by Lynn on September 15, 2011

in The Passionate Playgoer

WHEN THE RAIN STOPS FALLING. a play, and MARIA SEVERA, a musical, are not your usual Shaw Festival fare. They are both outside the Shaw Festival mandate, which is to produce the plays of Shaw and his contemporaries, or at least doing plays that are set during Shaw’s lifetime (1856-1950).

Jackie Maxwell, the Artistic Director of the Shaw Festival, has expanded the mandate further to include plays that reflect issues that Shaw would appreciate—race, politics, love, relationships, the poor vs. the rich.

Both these works fulfill that philosophy. The plays deal with issues of finding out who we are; identity; families who are so ruptured the reverberations are felt for generations, and forgiveness.


At the Studio Theatre of the Shaw Festival, Niagara-on-the-Lake, Ontario. Written by Andrew Bovell. Directed by Peter Hinton. Designed by Camellia Koo. Lighting by Kevin Lamotte. Starring: Donna Belleville, Wade Bogert-O’Brien, Krista Colosimo, Jeff Meadows, Peter Millard, Ric Reid, Tara Rosling, Graeme Somerville, Wendy Thatcher.

WHEN THE RAIN STOPS FALLING is a fascinating play by Australian playwright, Andrew Bovell.

The play is set in London and various locations in Australia and shifts back and forth between 1959 and 2039.

The play follows five couples, their offspring, and the younger and older selves of two characters. There are four generations of characters. It’s about fathers who leave their families and their sons who grow up wondering about the absent dad. It’s about living and sometimes dying with terrible secrets. And it’s about discovering who you really are. The times are upside down in that it’s always raining and an extinct fish has fallen from the sky in the first scene.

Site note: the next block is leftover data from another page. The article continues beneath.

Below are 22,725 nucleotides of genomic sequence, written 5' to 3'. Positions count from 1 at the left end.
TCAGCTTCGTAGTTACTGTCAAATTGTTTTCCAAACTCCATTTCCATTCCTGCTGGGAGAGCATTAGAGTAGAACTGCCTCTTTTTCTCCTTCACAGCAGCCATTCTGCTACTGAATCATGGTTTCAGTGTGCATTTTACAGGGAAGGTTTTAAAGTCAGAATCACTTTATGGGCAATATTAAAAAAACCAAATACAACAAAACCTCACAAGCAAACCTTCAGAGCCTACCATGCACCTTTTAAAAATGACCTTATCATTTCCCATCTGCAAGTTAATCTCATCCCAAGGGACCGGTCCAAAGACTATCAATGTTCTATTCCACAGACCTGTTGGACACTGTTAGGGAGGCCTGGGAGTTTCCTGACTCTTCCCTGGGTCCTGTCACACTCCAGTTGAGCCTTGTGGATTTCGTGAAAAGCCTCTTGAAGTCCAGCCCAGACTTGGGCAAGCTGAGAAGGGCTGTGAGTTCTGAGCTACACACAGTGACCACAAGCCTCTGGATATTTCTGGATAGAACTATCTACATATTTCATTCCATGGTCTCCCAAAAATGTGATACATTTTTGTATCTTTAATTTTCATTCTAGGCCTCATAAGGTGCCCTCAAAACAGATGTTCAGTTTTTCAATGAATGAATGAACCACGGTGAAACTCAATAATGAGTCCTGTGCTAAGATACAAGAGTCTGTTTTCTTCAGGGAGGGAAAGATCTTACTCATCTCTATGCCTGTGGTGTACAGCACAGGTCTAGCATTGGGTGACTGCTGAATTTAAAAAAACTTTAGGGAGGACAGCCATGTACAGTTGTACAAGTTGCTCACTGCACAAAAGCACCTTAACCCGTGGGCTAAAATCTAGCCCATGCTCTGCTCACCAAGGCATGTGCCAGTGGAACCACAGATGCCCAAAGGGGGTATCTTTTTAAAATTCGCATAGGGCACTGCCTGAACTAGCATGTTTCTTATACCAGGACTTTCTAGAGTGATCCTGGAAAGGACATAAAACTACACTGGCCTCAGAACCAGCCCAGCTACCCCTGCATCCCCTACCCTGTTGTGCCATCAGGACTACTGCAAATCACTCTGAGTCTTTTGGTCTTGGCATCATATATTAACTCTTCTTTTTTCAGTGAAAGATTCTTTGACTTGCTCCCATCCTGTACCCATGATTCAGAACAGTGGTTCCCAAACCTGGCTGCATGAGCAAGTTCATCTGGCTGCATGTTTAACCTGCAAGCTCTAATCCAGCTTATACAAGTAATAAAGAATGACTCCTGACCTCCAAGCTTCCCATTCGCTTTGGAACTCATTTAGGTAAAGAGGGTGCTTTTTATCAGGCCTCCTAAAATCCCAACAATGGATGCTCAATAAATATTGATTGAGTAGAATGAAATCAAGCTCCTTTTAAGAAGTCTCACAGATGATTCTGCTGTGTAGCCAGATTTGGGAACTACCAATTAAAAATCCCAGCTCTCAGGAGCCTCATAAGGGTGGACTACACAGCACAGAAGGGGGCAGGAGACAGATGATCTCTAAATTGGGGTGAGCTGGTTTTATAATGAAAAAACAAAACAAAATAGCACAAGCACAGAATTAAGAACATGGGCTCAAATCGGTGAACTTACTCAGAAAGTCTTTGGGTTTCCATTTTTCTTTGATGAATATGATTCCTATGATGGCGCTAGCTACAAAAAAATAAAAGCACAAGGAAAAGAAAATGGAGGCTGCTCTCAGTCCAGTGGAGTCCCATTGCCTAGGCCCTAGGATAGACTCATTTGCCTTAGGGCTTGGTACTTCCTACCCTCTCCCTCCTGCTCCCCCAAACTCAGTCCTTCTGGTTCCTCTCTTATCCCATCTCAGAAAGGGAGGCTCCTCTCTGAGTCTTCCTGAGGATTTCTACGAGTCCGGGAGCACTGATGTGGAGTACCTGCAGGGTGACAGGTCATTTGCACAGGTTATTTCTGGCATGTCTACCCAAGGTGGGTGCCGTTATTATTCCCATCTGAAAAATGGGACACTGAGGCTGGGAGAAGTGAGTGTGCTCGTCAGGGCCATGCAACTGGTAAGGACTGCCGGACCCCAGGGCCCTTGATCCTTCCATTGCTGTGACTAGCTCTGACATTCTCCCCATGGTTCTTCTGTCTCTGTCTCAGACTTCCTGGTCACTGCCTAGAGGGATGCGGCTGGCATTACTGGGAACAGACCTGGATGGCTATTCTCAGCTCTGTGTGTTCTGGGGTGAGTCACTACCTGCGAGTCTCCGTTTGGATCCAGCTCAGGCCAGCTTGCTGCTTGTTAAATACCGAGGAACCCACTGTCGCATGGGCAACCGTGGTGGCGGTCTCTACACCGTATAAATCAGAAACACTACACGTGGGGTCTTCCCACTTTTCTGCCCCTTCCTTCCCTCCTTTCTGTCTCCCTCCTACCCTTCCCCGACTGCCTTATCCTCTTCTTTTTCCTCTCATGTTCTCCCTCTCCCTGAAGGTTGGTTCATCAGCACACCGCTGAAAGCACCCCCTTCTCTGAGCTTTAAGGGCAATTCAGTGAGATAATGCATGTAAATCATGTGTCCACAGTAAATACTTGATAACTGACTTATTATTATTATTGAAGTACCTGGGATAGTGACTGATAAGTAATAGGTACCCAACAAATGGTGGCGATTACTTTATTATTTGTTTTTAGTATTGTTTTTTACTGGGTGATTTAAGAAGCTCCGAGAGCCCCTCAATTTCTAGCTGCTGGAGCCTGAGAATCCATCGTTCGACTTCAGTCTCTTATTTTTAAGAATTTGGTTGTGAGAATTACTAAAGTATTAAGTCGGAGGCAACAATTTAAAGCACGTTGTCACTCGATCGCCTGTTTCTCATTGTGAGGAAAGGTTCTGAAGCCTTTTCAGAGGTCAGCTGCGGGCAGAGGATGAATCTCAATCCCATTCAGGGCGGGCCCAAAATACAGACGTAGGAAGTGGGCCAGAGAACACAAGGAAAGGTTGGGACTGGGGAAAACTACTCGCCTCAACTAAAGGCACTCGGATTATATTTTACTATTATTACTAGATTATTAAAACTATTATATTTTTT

It’s a complex, gripping, compelling play. I loved it.

While the story of WHEN THE RAIN STOPS FALLING is complicated, the production
does a masterful job of keeping it all clear and not confusing. I have to tell you that playwright Andrew Bovell does make the first half-hour of the play a challenge.

A man is drenched in rain. He says his adult son is coming to see him. This man left when the boy was young. The man rails against a world he has created in a sense and his own despair in it. Then an extinct fish falls from the heavens.


One by one the various characters, including their younger and older selves enter, ladle some soup into a bowl and eat it at a large square table. We don’t know who they are, how they are connected, and when we do it might be a challenge to keep track.

That’s the point.

The play will reveal itself slowly. Be brave and just look and listen. The production is blessed in having Peter Hinton direct it, and a terrific cast act it. Hinton has a really sharp, clear eye for the telling detail, for subtlety that keeps the audience looking close and hard.

And he makes it as clear as possible. We notice that the back of each chair has the name of the character and his/her dates of when they are involved in the story.

The time and place of each scene is illuminated on a back wall. And Hinton brings out the best in this wonderful ensemble of actors. He establishes relationships beautifully with his blocking, sometimes using distance to create intimacy, or to establish a chilling revelation. For example, in one scene a young husband has a terrible secret that his wife discovers. It involves young boys. The wife asks if he has ‘touched’ or interfered with their young son. The husband is firm that he has not, but he says tentatively he’s frightened that he will. In the scene the husband and wife are on either side of the large square table—the scene should suggest distance, but it’s directed with such intimacy that it’s as if the two people are right up close to each other.

And with Tara Rosling as the wife and Graeme Somerville as the husband, it just aches with emotion, and makes the audience queasy at what is really happening.